Further, Bobby Roberts Senior Vice President of Development for Surgical Information Systems, clarifies: “Interoperability is real-time data exchange between […] systems without middleware [and refers to] the ability to not only share information but [also] to interpret incoming data and present it as it was received, preserving its original context” (11).

Types of Interoperability

There are at least a few agreed-upon types of interoperability—such as syntactic interoperability, referring to two systems that communicate with each other, and cross-domain interoperability, which refers to when “different domains interact in information exchange, services, and/or goods to achieve their own or common goals.”

For example, TokenEx, a cloud-based data security company, believes there are generally 3 types of interoperability, (3) syntactic, structural, and semantic, which they define are as follows:

  1. Syntactic Interoperability,” they describe, refers to when “two or more systems can communicate and share data, thus allowing different types of software to work together […] even if the interface or language is not the same.”
  2. Structural Interoperability,” they continue, refers to the “data exchange format” that “specifies the standards used to format messages sent from one system to another” and essential for users to comprehend “the information’s purpose clearly.”
  3. Semantic Interoperability,” they conclude, refers to “two or more systems [connecting and sharing] data that each system understands in a meaningful way.”

Meanwhile, Wolters Kluwer, a Dutch information services company describes “3 levels of interoperability” (17) as:

  1. Foundational Interoperability,” which “lets the data transmitted by one system to be received by another [without requiring] the system on the receiving end of the transmission to interpret the data,” or the “base of a communications pyramid, offering the most basic of data exchange services.”
  2. Structural Interoperability,” the “middle layer,” or “the packaging of the data via message format standards.”
  3. Semantic Interoperability,” or “the top of the communications pyramid,” where “systems [can] exchange and use the information that has been transmitted,” where “the structured message contains standardized, coded data” that the system can interpret. Semantic interoperability, they add, “is critical for bridging the terminology gap among divergent […] systems and data sources […] to create a common vocabulary that enables accurate and reliable machine-to-machine communication.”

Further (and perhaps more formally), the European Commission of the European Union describes (15) “6 layers of interoperability:”

  1. Interoperability Governance
  2. Integrated Public Service Governance
  3. Legal Interoperability
  4. Organizational Operability
  5. Semantic Interoperability
  6. Technical Interoperability

Other honorable mentions include:

  • System Interoperability (6)
  • Organizational Interoperability (7)
  • Process Interoperability (8)
  • Technical Interoperability (4;8)
  • Functional Interoperability (4)
  • Subsystem Interoperability, Domestic Interoperability, Cross-Border Interoperability (7)

Brief History of Interoperability & Examples

As presented in 2010 for a workshop for the FDA regarding medical device interoperability, (12) healthcare IT consultant Michael Robkin notes the perhaps earliest reference to the concept of interoperability dates back to the ancient Greek poem, Homer’s Iliad, (5) where Chimera, a mythic monster features a lion's head, a goat's body, and a serpent's tail and breathes fire – a mythic power that is not a capability of the individual components.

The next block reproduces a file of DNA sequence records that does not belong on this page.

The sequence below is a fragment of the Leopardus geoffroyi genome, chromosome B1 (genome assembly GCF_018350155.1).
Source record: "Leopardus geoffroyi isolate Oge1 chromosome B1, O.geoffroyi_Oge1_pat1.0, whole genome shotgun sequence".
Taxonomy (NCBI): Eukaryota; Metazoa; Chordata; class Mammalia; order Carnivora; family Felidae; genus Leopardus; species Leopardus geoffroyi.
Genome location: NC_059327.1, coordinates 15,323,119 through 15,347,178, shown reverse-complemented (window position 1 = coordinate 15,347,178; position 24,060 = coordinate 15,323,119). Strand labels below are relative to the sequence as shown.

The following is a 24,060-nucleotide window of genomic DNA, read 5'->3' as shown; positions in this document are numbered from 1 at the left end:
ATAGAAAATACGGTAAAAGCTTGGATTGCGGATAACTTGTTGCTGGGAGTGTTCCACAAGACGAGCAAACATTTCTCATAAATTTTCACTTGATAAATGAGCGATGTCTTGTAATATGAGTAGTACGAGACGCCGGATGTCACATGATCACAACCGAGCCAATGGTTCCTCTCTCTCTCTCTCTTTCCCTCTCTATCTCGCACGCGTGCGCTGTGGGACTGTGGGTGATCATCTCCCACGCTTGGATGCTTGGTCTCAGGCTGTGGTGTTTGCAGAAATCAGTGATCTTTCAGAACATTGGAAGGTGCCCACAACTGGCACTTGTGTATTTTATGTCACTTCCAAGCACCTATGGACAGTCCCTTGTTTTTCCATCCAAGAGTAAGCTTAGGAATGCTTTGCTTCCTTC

Pictured above: Chimera from Homer's Iliad. Image source: Wiki Commons

The term ‘interoperability,’ Robkin goes on, exploded in frequency in online web searches between the late 90s and late 2000s.

In 2004, President Bush established the Office of the National Coordinator for Health Information Technology (ONC) to oversee the development and implementation of health information technology (HIT) policies and programs (8).

The Health Information Technology for Economic and Clinical Health (HITECH) Act was passed as part of the larger American Recovery and Reinvestment Act of 2009 and, in 2011, the meaningful use (MU) component was implemented to expand the adoption of Health Information Technology (HIT) and enable the use of electronic health records (EHRs). However, “A giant advancement in healthcare data interoperability can be traced back to the 1990s,” Jim Tate for Health IT Answers points out, (16) back when EHRs became more widespread and, more critically, when “Early EHR systems were often proprietary and not designed to share data with other systems, leading to the development of data exchange standards and initiatives aimed at improving interoperability.”

doctor examines scan of patients abdomen on tablet device

Other examples of problems with interoperability include a court case (9) brought by the European Commission of the European Union (EU) against Microsoft for abuse of “its dominant position in the market” that resulted in the EU ordering Microsoft to divulge certain information about its server products and release a version of Microsoft Windows without Windows Media Player specifically focused on the interoperability issue. More recent examples include the adoption of the more standard USB-C electronic connector system that is putting pressure on Apple to switch from their proprietary “lightening cable” lest face regulatory intervention.

Examples of Interoperability

Examples of Interoperability have long existed in plain sight:

  • Interlibrary Loan (aka: ILL) is a service that enables patrons of one library to borrow physical materials and receive electronic documents that are held by another library. The International Organization of Standardization (ISO) established standards, ISO 10160 and ISO 0161, in 1993 to standardize terminology and define a set of communication protocols between various interlibrary loan systems, and allowing for interoperability across platforms.
  • Railways across the world abide by operating rules that enhance safety, just as air traffic has regulations and policies put forth by the Federal Aviation Administration (FAA).
  • Flood risk management (FRM) aims to “[assess] the complex properties of urban infrastructure systems, particularly the interoperability between the drainage systems and other urban systems (e.g. infrastructure such as transport)” In order to “expand the capacity of the overall system to manage flood water towards achieving improved urban flood resilience.”